“What we really need is a courageous and unsparing examination of the efficacy of existing strategies.”
A new Israeli report has identified a “dramatic increase” in antisemitic incidents in almost all countries with large Jewish populations in 2021, as the authors warn that “despite the extensive efforts and resources invested in combating antisemitism in recent years, the phenomenon is on the rise.”
On the eve of Israel’s Holocaust Remembrance Day, the Center for the Study of Contemporary European Jewry at Tel Aviv University’s Faculty of Humanities publishes its 28th Annual Report on Antisemitism Worldwide, which covers events in 2021.
The disturbing findings indicate a sharp increase in the number of antisemitic incidents in many countries, even compared to the pre-pandemic year of 2019, when the pandemic-related social distancing and lockdowns was not a factor.
The authors report a dramatic rise in the number of antisemitic incidents in the U.S., Canada, the UK, Germany, and Australia.
The increase stems from the strengthening of both the radical Right and Left political movements in different countries and the vast reach of social networks for spreading lies and incitement, the report found.
Specifically, an explosion of conspiracy theories resulting from the coronavirus pandemic, as well as from the conflict between Israel and Hamas in Gaza in May 2021, generated “acute surges of antisemitism.”
Jewish world must ‘pull itself together’
Prof. Uriya Shavit, head of the Center for the Study of Contemporary European Jewry, underscored that “something just isn’t working. In recent years the fight against antisemitism has enjoyed extensive resources worldwide, and yet, despite many important programs and initiatives, the number of antisemitic incidents, including violent assaults, is rapidly escalating.”
“The easy thing is to say that more laws and more funding are required,” he added. “But what we really need is a courageous and unsparing examination of the efficacy of existing strategies.”
Relating to current events, Shavit said that “Russian war crimes, accompanied by the cynical distortion of the memory of the Holocaust, prove that some of those who declared their commitment to the fight against antisemitism, were not really serious about it, and had not truly learned the lessons of World War II.”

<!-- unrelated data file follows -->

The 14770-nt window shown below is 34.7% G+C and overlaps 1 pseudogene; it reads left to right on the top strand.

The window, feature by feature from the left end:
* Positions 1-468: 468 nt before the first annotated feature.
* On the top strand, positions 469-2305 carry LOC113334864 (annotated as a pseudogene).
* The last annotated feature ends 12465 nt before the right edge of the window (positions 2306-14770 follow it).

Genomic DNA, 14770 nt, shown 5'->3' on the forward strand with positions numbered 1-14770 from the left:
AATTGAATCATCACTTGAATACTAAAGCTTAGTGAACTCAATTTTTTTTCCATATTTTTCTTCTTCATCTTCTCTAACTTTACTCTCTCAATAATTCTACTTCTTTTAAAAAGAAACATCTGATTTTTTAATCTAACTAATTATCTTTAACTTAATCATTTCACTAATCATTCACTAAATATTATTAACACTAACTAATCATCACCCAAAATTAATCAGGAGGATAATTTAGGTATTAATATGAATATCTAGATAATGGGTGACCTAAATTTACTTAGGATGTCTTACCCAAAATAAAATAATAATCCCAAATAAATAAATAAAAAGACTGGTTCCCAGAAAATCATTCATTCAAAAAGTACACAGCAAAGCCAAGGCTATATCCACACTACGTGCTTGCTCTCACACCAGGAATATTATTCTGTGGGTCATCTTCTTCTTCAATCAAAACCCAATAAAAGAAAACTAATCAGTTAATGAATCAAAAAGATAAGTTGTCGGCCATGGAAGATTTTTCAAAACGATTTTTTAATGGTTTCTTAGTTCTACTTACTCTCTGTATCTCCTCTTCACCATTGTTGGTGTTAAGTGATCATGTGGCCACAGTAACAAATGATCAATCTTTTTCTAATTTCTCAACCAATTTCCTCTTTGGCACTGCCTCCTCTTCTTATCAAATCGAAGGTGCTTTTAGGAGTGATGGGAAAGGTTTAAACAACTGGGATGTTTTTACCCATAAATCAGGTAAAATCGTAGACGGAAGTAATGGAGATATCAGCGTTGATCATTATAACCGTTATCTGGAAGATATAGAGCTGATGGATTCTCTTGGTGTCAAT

He called on the Jewish world to “pull itself together and understand that the fight against antisemitism and the fight for liberal democratic values are one and the same.”
Prof. Dina Porat, the Center’s founder, wrote an analysis of the reasons for the increase in antisemitic incidents, underlining the negative impact of social networks in amplifying antisemitism.
“Exposure to conspiracy theories that thrive on the internet increased during pandemic lockdowns, which kept people at home, glued to their screens. These toxic ideas included claims that the Covid-19 virus had been engineered and spread by Israel and the Jews,” she explained. “Some of those poisoned by such theories for such a long period of time emerged from the lockdowns bitter and aggressive.”
Porat also emphasized Iran’s efforts to spread antisemitic propaganda through social media and to fund specific channels, and “the need to make these efforts known and denounced”.
Dr. Inna Shtakser wrote about the rise of state-sponsored antisemitism under Belarus’ authoritarian leadership; Dr. Carl Yonker and Dr. Lev Topor described how antisemitic white supremacists are penetrating mainstream American conservatism; Dr. Ofir Winter analyzed voices in the Arab world that paint the Abraham Accords with antisemitic colors; and Adv. Talia Naamat demonstrated the challenges for French courts to recognize Islamist antisemitism.
Direct impact of two major events
The report suggests that the number of antisemitic incidents in the world was directly impacted by two major events: Operation Guardian of the Walls, and the COVID-19 pandemic.
Operation Guardian of the Walls “exposed an unacceptable reality: when Israel defends itself, Jews across the world are attacked,” the report states.
Social networks played a major role in this wave. “This raises concerns regarding the utility of legislation and agreements reached with social media companies on banning antisemitic expressions from their platforms. The gravest concern is the dark web, which shelters extremists of all types, and where antisemitic content is freely and openly spread.”
The report also notes that Iran invests “substantial time and funding” in spreading antisemitic propaganda online, focusing its campaigns mainly on the U.S. and Latin America.
As for the pandemic, after absorbing antisemitic accusations reminiscent of centuries-old blood libels for almost two years on social networks, in 2021, when the lockdowns were gradually eased, “antisemites returned to the streets, and physical violence against Jews increased. At the same time, activity on social media did not diminish, becoming a definer of identity for some participants.”
“Despite the extensive efforts and resources invested in combating antisemitism in recent years, the phenomenon is on the rise. More funds, more conferences, and more laws won’t necessarily make the difference. We need an unsparing examination of the efficacy of existing strategies,” the report states.